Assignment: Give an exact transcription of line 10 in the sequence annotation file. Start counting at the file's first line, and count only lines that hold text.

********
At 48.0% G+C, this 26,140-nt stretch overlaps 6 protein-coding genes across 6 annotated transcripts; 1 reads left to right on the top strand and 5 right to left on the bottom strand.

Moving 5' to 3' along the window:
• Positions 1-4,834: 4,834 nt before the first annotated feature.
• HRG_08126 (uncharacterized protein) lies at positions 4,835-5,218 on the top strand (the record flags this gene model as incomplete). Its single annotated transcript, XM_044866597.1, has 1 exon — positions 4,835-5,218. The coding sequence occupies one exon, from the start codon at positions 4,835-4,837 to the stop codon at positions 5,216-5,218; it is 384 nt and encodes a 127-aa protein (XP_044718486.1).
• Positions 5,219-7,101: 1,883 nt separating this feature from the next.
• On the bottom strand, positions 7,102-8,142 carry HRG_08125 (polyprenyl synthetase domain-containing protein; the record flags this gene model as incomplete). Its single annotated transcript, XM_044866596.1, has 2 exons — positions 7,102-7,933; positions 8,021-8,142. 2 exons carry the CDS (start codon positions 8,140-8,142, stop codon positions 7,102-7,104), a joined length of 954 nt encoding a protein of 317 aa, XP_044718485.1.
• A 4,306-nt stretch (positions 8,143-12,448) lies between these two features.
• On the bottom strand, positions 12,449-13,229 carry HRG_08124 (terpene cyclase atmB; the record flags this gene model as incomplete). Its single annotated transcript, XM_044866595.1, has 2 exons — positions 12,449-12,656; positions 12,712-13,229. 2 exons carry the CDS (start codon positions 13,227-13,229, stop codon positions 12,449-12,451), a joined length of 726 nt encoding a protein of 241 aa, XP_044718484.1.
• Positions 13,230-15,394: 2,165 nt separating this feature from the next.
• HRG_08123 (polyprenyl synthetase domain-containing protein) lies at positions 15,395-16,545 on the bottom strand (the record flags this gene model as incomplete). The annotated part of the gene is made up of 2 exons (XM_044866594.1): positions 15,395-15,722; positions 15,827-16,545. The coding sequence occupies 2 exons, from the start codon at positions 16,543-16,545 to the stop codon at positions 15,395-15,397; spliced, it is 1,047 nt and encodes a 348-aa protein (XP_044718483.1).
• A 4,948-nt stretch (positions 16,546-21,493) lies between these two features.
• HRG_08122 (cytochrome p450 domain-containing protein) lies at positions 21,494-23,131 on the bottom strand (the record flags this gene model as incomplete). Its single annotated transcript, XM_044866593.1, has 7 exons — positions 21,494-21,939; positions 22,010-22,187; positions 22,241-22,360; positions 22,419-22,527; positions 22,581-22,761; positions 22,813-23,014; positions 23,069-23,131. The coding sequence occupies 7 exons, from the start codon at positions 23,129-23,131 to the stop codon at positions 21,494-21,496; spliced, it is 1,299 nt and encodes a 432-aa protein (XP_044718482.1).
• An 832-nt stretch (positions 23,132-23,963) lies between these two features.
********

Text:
• HRG_08123 (polyprenyl synthetase domain-containing protein) lies at positions 15,395-16,545 on the bottom strand (the record flags this gene model as incomplete). The annotated part of the gene is made up of 2 exons (XM_044866594.1): positions 15,395-15,722; positions 15,827-16,545. The coding sequence occupies 2 exons, from the start codon at positions 16,543-16,545 to the stop codon at positions 15,395-15,397; spliced, it is 1,047 nt and encodes a 348-aa protein (XP_044718483.1).